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Members of disability community show inspiration and pride

Emily Rowley.png
Posted at 5:42 AM, Jul 29, 2022
and last updated 2022-07-29 16:50:59-04

TAMPA, Fla. — People with disabilities are the largest and most diverse minority group out there, so this July, in honor of Disability Pride Month, Visit Tampa Bay put together a team of influencers from across the disabled community to raise awareness for all they can do.

Chelsea Bear and Emily Rowley were born with their disabilities. Bear lives with cerebral palsy, and Rowley has two underdeveloped arms. It’s the only life they’ve ever known and they’re proud of it.

“So I always had people staring at me, and I always kind of greeted them with a smile,” said Bear.

“Even at a young age, I never thought I was different than anyone else,” said Rowley.

Over the course of the month, they have been traveling across the Tampa Bay area. Every stop this dynamic duo makes is a chance to educate and amaze. Most recently, they visited the J.C. Newman Cigar Company.

“We really wanted to highlight locations like this that are accessible and are easy to navigate for individuals who might have a disability,” said Santiago Corrada, President of Visit Tampa Bay.

This is the first year Visit Tampa Bay has joined the Disability Pride Month campaign. They say it embodies everything they stand for.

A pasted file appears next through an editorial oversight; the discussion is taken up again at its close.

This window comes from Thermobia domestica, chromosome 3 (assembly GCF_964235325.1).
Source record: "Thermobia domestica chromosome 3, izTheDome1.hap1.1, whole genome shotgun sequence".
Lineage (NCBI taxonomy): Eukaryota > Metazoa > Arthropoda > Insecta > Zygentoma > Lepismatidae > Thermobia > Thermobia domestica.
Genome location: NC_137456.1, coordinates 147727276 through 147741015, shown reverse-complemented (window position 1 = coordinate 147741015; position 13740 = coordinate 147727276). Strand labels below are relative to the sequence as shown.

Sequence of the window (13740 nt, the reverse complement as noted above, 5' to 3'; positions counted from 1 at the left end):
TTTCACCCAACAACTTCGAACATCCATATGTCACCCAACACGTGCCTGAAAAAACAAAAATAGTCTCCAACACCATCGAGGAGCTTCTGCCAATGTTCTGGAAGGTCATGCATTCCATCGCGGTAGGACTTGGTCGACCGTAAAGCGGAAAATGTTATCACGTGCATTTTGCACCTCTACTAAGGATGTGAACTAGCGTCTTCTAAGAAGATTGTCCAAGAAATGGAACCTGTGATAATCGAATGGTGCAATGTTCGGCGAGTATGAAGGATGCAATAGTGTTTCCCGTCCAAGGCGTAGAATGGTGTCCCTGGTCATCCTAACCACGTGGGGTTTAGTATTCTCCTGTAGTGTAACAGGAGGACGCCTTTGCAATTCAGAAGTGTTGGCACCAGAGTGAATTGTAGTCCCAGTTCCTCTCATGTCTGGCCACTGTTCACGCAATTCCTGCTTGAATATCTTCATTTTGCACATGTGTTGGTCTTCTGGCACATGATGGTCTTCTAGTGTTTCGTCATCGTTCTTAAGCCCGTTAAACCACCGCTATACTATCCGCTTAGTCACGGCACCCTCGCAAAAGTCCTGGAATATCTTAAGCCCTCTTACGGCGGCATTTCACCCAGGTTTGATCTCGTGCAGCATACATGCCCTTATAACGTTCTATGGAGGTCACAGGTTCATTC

“Diversity, Equity and inclusion include all people, and so this is a population we really wanted to highlight,” said Corrada. “I used to say do the right thing, but it’s do the only thing, and that’s to be accommodating and accessible to all people.”

Rowley was not shy about giving cigar rolling a try. What she lacks in the upper body, she makes up for in her toes.

“It's really important to me because a lot of people assume just because you have a disability means they can’t do something, but in reality, they can do it; it just might take a little bit of accommodating or assistance in order to do it,” said Rowley.

One of the biggest goals of these field trips is to be an example for all businesses and attractions.

“If we can make a 112-year-old historic cigar factory accessible and welcoming to everyone, so can every other business,” said Drew Newman.

Chelsea said just give her community a chance to participate, and they’ll take care of the rest.

“I say it every day, people with disabilities are regular people we just need to adapt a little bit,” said Bear.

For more information on the Disability Pride Month campaign, go to

For more information on cigar rolling classes open to the public, go to